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My 24 hours without Facebook, Google, Apple, and Amazon

Yahoo Finance  online


It would be simple just to go off into the woods for a day and not engage with these companies, but that wasn’t the point. I wanted to do a full day of work (and some play). And of course some people are more dependent on the tech giants than others, which is usually a function of your preferences and what you do for a living. I think I’m somewhat representative of a typical professional. As Scott Fahlman, professor emeritus of computer science and artificial intelligence at Carnegie Mellon University says, “I could not unplug very long and keep doing my job.”

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The 40-year evolution from :-) to

CNN Business  online


At 11:44 a.m. on September 19, 1982, Scott Fahlman made internet history by stitching together a colon, a hyphen and a close parenthesis. Fahlman, a computer science professor at Carnegie Mellon University, posted “: - )” on the school’s online bulletin board, a primitive kind of social network accessible only by others on the university’s closed intranet and limited to text only.

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The emoticon was invented 33 years ago today — here's the professor who created it

Business Insider  online


Thirty-three years ago today, a professor at Carnegie Mellon University invented the emoticon. Scott E. Fahlman, along with other members of CMU's computer science community, used online "bulletin boards" to share information, make announcements, and chat, Fahlman recalled in a post on Carnegie Mellon's website.

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Today, the Emoticon Turns 30 :-)

The Atlantic  online


Today, at 11:44 a.m. Eastern Daylight Time, the emoticon will likely experience a jolt of joy. Today, at 11:44 a.m., the emoticon will likely experience a pang of angst. Today, at 11:44 a.m., the emoticon will likely take a moment to consider where it is, where it's been, and where it's going. Today, at 11:44 a.m., the emoticon will turn 30.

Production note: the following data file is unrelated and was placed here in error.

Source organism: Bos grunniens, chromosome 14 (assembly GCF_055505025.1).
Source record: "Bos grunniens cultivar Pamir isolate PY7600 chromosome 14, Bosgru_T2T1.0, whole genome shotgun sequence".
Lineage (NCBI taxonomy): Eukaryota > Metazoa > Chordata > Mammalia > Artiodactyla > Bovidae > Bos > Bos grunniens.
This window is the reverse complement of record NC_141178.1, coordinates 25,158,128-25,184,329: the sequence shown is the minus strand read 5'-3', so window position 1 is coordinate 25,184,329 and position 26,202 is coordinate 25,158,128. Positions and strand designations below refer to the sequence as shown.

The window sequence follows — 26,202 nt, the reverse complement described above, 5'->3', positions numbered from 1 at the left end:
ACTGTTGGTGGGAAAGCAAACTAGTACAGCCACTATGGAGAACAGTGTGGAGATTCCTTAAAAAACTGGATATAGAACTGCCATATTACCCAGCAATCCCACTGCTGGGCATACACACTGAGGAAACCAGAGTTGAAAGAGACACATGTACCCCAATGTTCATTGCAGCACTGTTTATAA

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Scott Fahlman Publication



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An Interview with Scott E. Fahlman, Inventor of the First Emoticon :-) Cascade-Correlation and Deep Learning | Guest Lecturer Scott E. Fahlman Cascade-Correlation and Deep Learning by Scott Fahlman (Spring 2019)



Industry Expertise (4)

Writing and Editing



Computer Software

Accomplishments (1)

Outstanding Technology Contributions Award (professional)

2013 Web Intelligence Consortium

Education (3)

Massachusetts Institute of Technology: M.S., Electrical Engineering and Computer Science 1973

Massachusetts Institute of Technology: Ph.D., Artificial Intelligence 1977

Massachusetts Institute of Technology: B.S., Electrical Engineering and Computer Science 1973

Affiliations (2)

  • American Association for Artificial Intelligence (AAAI) : Fellow
  • Association for Computing Machinery : Member

Event Appearances (1)

Scientific and Artistic Creativity

Regional Arts Education Day  Arts Education Collaborative, Pittsburgh, PA

Patents (1)

Method for transforming message containing sensitive information